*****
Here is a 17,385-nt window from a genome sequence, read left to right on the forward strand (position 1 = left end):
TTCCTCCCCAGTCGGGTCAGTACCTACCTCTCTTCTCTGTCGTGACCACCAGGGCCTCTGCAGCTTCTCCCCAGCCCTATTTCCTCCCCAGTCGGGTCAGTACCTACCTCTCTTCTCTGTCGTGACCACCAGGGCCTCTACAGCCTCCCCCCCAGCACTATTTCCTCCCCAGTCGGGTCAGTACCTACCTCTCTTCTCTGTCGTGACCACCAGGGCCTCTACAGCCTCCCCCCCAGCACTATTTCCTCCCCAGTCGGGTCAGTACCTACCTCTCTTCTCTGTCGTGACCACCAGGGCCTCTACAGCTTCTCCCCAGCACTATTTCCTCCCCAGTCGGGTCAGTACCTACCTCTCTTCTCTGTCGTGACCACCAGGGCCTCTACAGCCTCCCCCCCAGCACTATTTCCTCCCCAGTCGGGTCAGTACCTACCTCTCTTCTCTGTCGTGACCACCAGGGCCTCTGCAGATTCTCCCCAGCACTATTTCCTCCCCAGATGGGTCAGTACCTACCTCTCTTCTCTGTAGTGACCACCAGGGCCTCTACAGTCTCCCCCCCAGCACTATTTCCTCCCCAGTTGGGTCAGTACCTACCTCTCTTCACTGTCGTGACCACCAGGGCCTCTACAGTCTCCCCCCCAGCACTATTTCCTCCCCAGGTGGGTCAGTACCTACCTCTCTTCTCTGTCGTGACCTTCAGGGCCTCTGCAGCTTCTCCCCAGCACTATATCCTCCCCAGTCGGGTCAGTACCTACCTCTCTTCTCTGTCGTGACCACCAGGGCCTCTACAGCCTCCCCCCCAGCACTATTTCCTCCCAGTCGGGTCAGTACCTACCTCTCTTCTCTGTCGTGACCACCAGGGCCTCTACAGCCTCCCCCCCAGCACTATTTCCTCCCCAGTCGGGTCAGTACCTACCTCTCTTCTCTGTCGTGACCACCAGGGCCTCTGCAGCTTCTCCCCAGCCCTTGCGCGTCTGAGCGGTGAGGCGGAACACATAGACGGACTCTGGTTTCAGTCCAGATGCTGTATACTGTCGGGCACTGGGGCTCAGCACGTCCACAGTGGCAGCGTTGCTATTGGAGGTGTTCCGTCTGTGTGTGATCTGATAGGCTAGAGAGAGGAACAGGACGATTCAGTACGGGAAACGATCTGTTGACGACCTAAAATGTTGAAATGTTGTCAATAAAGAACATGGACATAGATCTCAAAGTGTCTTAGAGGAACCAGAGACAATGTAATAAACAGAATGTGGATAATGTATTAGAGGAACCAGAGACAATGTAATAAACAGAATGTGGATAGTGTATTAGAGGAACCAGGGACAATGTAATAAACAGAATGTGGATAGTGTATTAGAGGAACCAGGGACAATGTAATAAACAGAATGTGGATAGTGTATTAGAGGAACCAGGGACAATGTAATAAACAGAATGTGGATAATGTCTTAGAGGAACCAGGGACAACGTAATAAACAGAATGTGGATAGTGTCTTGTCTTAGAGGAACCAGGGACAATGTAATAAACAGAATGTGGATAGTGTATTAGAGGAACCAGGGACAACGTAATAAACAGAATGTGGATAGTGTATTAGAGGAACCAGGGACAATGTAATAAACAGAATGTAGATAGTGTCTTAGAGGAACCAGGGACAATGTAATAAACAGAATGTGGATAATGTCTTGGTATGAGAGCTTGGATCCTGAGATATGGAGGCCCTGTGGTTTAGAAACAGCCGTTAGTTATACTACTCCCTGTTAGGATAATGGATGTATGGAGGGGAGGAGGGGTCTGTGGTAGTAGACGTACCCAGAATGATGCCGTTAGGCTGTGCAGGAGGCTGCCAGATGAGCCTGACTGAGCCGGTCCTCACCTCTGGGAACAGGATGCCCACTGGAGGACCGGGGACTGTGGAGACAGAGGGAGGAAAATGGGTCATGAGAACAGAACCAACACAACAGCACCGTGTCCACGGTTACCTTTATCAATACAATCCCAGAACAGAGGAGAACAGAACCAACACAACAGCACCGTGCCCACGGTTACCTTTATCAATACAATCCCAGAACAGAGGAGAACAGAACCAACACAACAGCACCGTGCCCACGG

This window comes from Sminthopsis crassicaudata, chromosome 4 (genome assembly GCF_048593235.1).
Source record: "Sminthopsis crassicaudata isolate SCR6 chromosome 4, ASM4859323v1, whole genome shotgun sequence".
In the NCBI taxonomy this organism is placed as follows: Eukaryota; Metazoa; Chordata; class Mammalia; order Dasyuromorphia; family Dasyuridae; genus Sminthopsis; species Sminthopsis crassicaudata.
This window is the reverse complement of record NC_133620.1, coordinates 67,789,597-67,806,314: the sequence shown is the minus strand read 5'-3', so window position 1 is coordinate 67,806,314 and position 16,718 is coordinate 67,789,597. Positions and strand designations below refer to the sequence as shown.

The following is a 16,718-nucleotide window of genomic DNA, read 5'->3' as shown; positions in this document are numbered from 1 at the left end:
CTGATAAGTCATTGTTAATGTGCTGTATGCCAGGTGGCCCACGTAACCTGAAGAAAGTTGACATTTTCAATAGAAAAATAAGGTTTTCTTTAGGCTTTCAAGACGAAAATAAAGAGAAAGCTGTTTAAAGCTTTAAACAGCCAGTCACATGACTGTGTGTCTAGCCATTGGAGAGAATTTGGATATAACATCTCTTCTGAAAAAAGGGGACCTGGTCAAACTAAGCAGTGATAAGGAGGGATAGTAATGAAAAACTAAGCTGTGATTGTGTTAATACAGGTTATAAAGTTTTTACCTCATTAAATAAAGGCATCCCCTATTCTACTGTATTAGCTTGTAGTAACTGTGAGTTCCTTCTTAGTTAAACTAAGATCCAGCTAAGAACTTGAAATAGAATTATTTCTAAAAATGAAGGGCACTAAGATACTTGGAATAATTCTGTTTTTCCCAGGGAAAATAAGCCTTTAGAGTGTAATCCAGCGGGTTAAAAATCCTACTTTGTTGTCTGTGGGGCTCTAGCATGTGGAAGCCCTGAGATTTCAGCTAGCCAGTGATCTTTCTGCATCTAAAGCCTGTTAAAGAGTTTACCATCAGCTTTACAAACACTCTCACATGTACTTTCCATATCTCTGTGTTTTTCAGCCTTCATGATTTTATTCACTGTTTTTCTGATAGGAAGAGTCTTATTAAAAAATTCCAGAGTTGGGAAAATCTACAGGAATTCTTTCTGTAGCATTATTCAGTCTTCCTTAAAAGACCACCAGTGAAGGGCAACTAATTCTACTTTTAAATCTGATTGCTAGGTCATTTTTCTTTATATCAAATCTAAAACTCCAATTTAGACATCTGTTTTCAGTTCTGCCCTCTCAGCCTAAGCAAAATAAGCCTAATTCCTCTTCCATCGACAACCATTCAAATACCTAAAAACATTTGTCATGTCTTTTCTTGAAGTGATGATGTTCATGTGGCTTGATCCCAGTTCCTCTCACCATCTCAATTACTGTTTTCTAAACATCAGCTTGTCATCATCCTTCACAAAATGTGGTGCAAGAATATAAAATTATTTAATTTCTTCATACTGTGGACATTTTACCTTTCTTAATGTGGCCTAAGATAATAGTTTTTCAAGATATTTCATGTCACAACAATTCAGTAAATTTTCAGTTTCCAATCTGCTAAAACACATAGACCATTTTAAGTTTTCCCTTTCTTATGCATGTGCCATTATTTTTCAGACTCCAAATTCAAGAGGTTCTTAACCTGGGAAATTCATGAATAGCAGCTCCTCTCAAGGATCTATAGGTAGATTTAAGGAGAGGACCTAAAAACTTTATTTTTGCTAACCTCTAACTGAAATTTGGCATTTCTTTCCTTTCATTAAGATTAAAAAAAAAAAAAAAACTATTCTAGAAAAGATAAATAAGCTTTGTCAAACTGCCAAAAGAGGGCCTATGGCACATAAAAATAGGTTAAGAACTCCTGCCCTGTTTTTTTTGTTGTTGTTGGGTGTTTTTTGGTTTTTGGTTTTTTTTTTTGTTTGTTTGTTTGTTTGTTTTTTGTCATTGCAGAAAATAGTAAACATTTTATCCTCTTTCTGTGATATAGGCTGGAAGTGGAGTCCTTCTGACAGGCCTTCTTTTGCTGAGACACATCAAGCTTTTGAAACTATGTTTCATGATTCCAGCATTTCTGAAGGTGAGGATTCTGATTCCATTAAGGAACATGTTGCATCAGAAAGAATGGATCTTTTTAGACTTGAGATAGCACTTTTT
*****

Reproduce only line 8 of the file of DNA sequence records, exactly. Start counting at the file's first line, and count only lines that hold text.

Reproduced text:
CTGATAAGTCATTGTTAATGTGCTGTATGCCAGGTGGCCCACGTAACCTGAAGAAAGTTGACATTTTCAATAGAAAAATAAGGTTTTCTTTAGGCTTTCAAGACGAAAATAAAGAGAAAGCTGTTTAAAGCTTTAAACAGCCAGTCACATGACTGTGTGTCTAGCCATTGGAGAGAATTTGGATATAACATCTCTTCTGAAAAAAGGGGACCTGGTCAAACTAAGCAGTGATAAGGAGGGATAGTAATGAAAAACTAAGCTGTGATTGTGTTAATACAGGTTATAAAGTTTTTACCTCATTAAATAAAGGCATCCCCTATTCTACTGTATTAGCTTGTAGTAACTGTGAGTTCCTTCTTAGTTAAACTAAGATCCAGCTAAGAACTTGAAATAGAATTATTTCTAAAAATGAAGGGCACTAAGATACTTGGAATAATTCTGTTTTTCCCAGGGAAAATAAGCCTTTAGAGTGTAATCCAGCGGGTTAAAAATCCTACTTTGTTGTCTGTGGGGCTCTAGCATGTGGAAGCCCTGAGATTTCAGCTAGCCAGTGATCTTTCTGCATCTAAAGCCTGTTAAAGAGTTTACCATCAGCTTTACAAACACTCTCACATGTACTTTCCATATCTCTGTGTTTTTCAGCCTTCATGATTTTATTCACTGTTTTTCTGATAGGAAGAGTCTTATTAAAAAATTCCAGAGTTGGGAAAATCTACAGGAATTCTTTCTGTAGCATTATTCAGTCTTCCTTAAAAGACCACCAGTGAAGGGCAACTAATTCTACTTTTAAATCTGATTGCTAGGTCATTTTTCTTTATATCAAATCTAAAACTCCAATTTAGACATCTGTTTTCAGTTCTGCCCTCTCAGCCTAAGCAAAATAAGCCTAATTCCTCTTCCATCGACAACCATTCAAATACCTAAAAACATTTGTCATGTCTTTTCTTGAAGTGATGATGTTCATGTGGCTTGATCCCAGTTCCTCTCACCATCTCAATTACTGTTTTCTAAACATCAGCTTGTCATCATCCTTCACAAAATGTGGTGCAAGAATATAAAATTATTTAATTTCTTCATACTGTGGACATTTTACCTTTCTTAATGTGGCCTAAGATAATAGTTTTTCAAGATATTTCATGTCACAACAATTCAGTAAATTTTCAGTTTCCAATCTGCTAAAACACATAGACCATTTTAAGTTTTCCCTTTCTTATGCATGTGCCATTATTTTTCAGACTCCAAATTCAAGAGGTTCTTAACCTGGGAAATTCATGAATAGCAGCTCCTCTCAAGGATCTATAGGTAGATTTAAGGAGAGGACCTAAAAACTTTATTTTTGCTAACCTCTAACTGAAATTTGGCATTTCTTTCCTTTCATTAAGATTAAAAAAAAAAAAAAAACTATTCTAGAAAAGATAAATAAGCTTTGTCAAACTGCCAAAAGAGGGCCTATGGCACATAAAAATAGGTTAAGAACTCCTGCCCTGTTTTTTTTGTTGTTGTTGGGTGTTTTTTGGTTTTTGGTTTTTTTTTTTGTTTGTTTGTTTGTTTGTTTTTTGTCATTGCAGAAAATAGTAAACATTTTATCCTCTTTCTGTGATATAGGCTGGAAGTGGAGTCCTTCTGACAGGCCTTCTTTTGCTGAGACACATCAAGCTTTTGAAACTATGTTTCATGATTCCAGCATTTCTGAAGGTGAGGATTCTGATTCCATTAAGGAACATGTTGCATCAGAAAGAATGGATCTTTTTAGACTTGAGATAGCACTTTTT